One-way SMS and healthcare outcomes in Africa: Systematic review of randomised trials with meta-analysis

Ditte S. Linde, Malene Korsholm, Johnson Katanga, Vibeke Rasch, Andreas Lundh, Marianne S. Andersen

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Abstract

Background The impact of one-way SMS on health outcomes in Africa is unclear. We aimed to conduct a systematic review of one-way SMS randomised trials in Africa and a meta-analysis of their effect on healthcare appointments attendance and medicine adherence. Methods PubMed, Embase, CENTRAL, The Global Health Library, ClinicalTrials.gov, ICTRP, and PACTR were searched for published and unpublished trials in Africa without language restriction (up to April 2018). Trials reporting effect estimates on healthcare appointment attendance and medicine adherence were assessed for risk of bias and included in meta-analyses using random-effects models. Other outcomes were reported descriptively. The protocol is registered in PROSPERO, ID:CRD42018081062. Results We included 38 one-way SMS trials conducted in Africa within a broad range of clinical conditions. Eighteen trials were included in the meta-analyses, and four were assessed as overall low risk of bias. One-way SMS improved appointment attendance, OR:203; 95% CI:140–295 (12 trials, 6448 participants), but not medicine adherence, RR:110; 95% CI:098–123 (nine trials, 4213 participants). Subgroup analyses showed that one-way SMS had the highest impact on childhood immunization attendance, OR:369; 95% CI:167–813 (three trials, 1943 participants). There was no clear evidence of one-way SMS improving facility delivery, knowledge level (reproductive/antenatal health, hypertension), diabetes- and hypertension management. Conclusion In an African setting, the clinical effect of one-way SMS is uncertain except for appointment attendance where the effect seems to vary depending on which clinical condition it is used in.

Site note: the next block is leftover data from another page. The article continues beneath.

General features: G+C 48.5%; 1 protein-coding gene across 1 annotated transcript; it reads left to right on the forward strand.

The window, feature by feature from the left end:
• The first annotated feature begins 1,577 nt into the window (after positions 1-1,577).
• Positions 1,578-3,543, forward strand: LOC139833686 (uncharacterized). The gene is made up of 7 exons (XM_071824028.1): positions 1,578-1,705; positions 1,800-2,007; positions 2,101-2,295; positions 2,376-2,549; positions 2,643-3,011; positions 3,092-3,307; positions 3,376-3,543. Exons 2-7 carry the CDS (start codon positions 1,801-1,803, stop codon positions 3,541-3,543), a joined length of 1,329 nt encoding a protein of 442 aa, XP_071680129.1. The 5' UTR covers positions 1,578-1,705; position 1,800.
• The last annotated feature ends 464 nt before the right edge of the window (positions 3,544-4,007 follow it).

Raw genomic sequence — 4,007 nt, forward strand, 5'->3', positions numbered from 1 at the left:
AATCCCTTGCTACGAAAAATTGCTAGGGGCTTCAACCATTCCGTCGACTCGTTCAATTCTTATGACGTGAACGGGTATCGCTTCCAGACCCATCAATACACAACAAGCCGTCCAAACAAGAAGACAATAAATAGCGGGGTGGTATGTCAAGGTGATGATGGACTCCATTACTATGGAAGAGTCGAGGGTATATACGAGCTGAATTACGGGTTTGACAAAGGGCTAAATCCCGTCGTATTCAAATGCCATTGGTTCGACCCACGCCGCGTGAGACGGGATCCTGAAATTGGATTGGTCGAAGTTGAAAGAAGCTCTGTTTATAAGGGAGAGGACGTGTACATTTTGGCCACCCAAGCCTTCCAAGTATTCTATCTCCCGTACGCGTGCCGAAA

Original languageEnglish
Article numbere0217485
JournalPLOS ONE
Volume14
Issue number6
Number of pages18
ISSN1932-6203
DOIs
Publication statusPublished - Jun 2019

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systematic review
meta-analysis
health services
Medicine
Meta-Analysis
Health
Delivery of Health Care
medicine
hypertension
Immunization
Medical problems
Reproductive Health
PubMed
childhood
Libraries
diabetes
immunization
Language
methodology

Cite this

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title = "One-way SMS and healthcare outcomes in Africa:: Systematic review of randomised trials with meta-analysis",
abstract = "Background The impact of one-way SMS on health outcomes in Africa is unclear. We aimed to conduct a systematic review of one-way SMS randomised trials in Africa and a meta-analysis of their effect on healthcare appointments attendance and medicine adherence. Methods PubMed, Embase, CENTRAL, The Global Health Library, ClinicalTrials.gov, ICTRP, and PACTR were searched for published and unpublished trials in Africa without language restriction (up to April 2018). Trials reporting effect estimates on healthcare appointment attendance and medicine adherence were assessed for risk of bias and included in meta-analyses using random-effects models. Other outcomes were reported descriptively. The protocol is registered in PROSPERO, ID:CRD42018081062. Results We included 38 one-way SMS trials conducted in Africa within a broad range of clinical conditions. Eighteen trials were included in the meta-analyses, and four were assessed as overall low risk of bias. One-way SMS improved appointment attendance, OR:203; 95{\%} CI:140–295 (12 trials, 6448 participants), but not medicine adherence, RR:110; 95{\%} CI:098–123 (nine trials, 4213 participants). Subgroup analyses showed that one-way SMS had the highest impact on childhood immunization attendance, OR:369; 95{\%} CI:167–813 (three trials, 1943 participants). There was no clear evidence of one-way SMS improving facility delivery, knowledge level (reproductive/antenatal health, hypertension), diabetes- and hypertension management. Conclusion In an African setting, the clinical effect of one-way SMS is uncertain except for appointment attendance where the effect seems to vary depending on which clinical condition it is used in.",